Date: Thu, 18 Sep 1997 23:30:01 From: Tom Logan <tlogan at idir.net> Subject: Brewer frustrations I'm an extract brewer who has had what I consider a few successful batches consumed. I stopped by the friendly local brew shop yesterday, to stock up for the next brews. Wanting to make a pale ale and a stout, I ordered a pound of crystal and a pound of roasted barley. They asked if I wanted it crushed, which I did. I looked around while the process was going on, picking up some other items and not finding several others. When I paid the bill, I noticed the grain sack had 1# crystal, 1# roasted. Not putting 1+1 together, I put it in the car and went on my way. When I started putting things away, I opened the grain sack to remove the 2 sacks of grain--I thought. To my dismay, the roasted and crystal was combined! My question is-what to do with the grain. I looked at the few books I have, none have the 2 grains combined. If I make a stout, can I add some more roasted, or just throw it away? I take some blame for not being painfully specific, but the guy never asked if I wanted them separate or together. I have avoided mail order to support the local guy, this was the final straw. No wonder his business has fallen off, as evidenced by the dwindling stock. grumble, grumble. I even had the brief flash of opening my own shop, but sanity prevailed. On a happier note, I used liquid yeast for the first time-Wyeast #1098 for a pale ale. Following the package instructions for starter, it said to pitch when reaching high kraeusen-about 12 hours. After 36 hours, not much was going on yet, so I made my beer and pitched it any way, thinking that I could use a package of dry yeast if nothing happened. Boy, was I wrong. It took off like a rocket. OG was 1046, and 3 days later 1010. Made a believer out of me so far. I'll rack to secondary tomorrow, and am looking forward to the final product. Thanks for any ideas on the grain. Tom Return to table of contents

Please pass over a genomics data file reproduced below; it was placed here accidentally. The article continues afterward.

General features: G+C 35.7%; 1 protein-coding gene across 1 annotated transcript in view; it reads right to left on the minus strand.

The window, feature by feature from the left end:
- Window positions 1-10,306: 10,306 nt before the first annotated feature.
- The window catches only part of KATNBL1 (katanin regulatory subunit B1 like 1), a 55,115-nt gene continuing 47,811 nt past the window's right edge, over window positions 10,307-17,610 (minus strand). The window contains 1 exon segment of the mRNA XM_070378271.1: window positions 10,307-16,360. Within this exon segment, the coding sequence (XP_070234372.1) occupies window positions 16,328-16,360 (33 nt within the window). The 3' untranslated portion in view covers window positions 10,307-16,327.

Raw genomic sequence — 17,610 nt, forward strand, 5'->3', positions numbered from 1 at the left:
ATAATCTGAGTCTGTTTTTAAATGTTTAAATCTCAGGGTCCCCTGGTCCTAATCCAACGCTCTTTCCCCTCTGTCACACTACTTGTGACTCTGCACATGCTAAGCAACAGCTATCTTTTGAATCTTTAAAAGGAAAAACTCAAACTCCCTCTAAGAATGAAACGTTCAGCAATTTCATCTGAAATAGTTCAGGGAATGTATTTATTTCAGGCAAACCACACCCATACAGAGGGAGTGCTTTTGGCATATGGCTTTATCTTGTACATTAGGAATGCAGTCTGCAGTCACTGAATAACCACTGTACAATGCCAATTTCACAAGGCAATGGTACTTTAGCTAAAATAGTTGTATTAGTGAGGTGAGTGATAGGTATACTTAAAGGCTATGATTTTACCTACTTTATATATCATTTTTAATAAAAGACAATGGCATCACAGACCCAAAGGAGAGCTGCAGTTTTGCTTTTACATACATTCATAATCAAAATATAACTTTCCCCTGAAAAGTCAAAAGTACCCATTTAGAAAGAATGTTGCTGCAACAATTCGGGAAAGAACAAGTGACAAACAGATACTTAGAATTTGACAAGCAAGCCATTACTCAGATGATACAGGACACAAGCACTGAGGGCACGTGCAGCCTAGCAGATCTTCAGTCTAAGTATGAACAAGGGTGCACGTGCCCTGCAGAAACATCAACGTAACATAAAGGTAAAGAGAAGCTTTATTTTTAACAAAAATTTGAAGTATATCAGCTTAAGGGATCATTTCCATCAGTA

Date: Fri, 19 Sep 1997 00:01:36 -0600 From: "Troy Hojel" <hojel at flash.net> Subject: Re: Looking for a good Barrel supplier.. >I'm looking to buy a 10 gal Oak Barrel to ferment some Barleywine etc. >So far, I've been looking for a French Oak barrel, with a light to >medium toast, tight grain, and wide/fat rather than the long/thin type. >Are these good qualities? About 6 months ago, I purchased 4 (10 gallon) oak barrels from a small company out of Calistoga, CA. The name of the company is Micro-Barrel (707) 942-1521. They make to-order barrels of any size and from any type of oak. What's really neat is that he can use previously used oak from the wine industry. This saves on the breaking in time (white or red wine barrels). I'm using mine for lambics and sour browns. They are priced about what others cost, if not a little less. Plus, the quality is outstanding, and like the others, they are guaranteed. Hope this helps. Troy Brewing Applets www.flash.net/~hojel/ Return to table of contents